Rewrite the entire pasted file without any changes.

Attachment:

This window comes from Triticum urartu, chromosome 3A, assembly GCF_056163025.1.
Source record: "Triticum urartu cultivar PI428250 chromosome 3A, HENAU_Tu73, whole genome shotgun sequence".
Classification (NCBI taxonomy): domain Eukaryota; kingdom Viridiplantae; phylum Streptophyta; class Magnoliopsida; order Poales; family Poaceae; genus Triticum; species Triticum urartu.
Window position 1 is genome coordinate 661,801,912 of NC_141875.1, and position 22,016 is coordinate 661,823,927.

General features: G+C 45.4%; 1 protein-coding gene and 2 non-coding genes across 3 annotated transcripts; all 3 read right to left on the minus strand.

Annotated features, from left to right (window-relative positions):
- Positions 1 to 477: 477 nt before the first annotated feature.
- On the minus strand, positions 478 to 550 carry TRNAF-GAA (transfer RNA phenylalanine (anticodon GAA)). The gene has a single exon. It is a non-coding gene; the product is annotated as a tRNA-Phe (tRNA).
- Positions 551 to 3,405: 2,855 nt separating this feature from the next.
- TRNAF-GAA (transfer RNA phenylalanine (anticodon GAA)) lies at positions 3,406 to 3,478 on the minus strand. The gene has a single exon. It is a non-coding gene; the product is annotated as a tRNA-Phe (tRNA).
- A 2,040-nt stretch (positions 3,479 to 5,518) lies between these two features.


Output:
This window comes from Triticum urartu, chromosome 3A, assembly GCF_056163025.1.
Source record: "Triticum urartu cultivar PI428250 chromosome 3A, HENAU_Tu73, whole genome shotgun sequence".
Classification (NCBI taxonomy): domain Eukaryota; kingdom Viridiplantae; phylum Streptophyta; class Magnoliopsida; order Poales; family Poaceae; genus Triticum; species Triticum urartu.
Window position 1 is genome coordinate 661,801,912 of NC_141875.1, and position 22,016 is coordinate 661,823,927.

General features: G+C 45.4%; 1 protein-coding gene and 2 non-coding genes across 3 annotated transcripts; all 3 read right to left on the minus strand.

Annotated features, from left to right (window-relative positions):
- Positions 1 to 477: 477 nt before the first annotated feature.
- On the minus strand, positions 478 to 550 carry TRNAF-GAA (transfer RNA phenylalanine (anticodon GAA)). The gene has a single exon. It is a non-coding gene; the product is annotated as a tRNA-Phe (tRNA).
- Positions 551 to 3,405: 2,855 nt separating this feature from the next.
- TRNAF-GAA (transfer RNA phenylalanine (anticodon GAA)) lies at positions 3,406 to 3,478 on the minus strand. The gene has a single exon. It is a non-coding gene; the product is annotated as a tRNA-Phe (tRNA).
- A 2,040-nt stretch (positions 3,479 to 5,518) lies between these two features.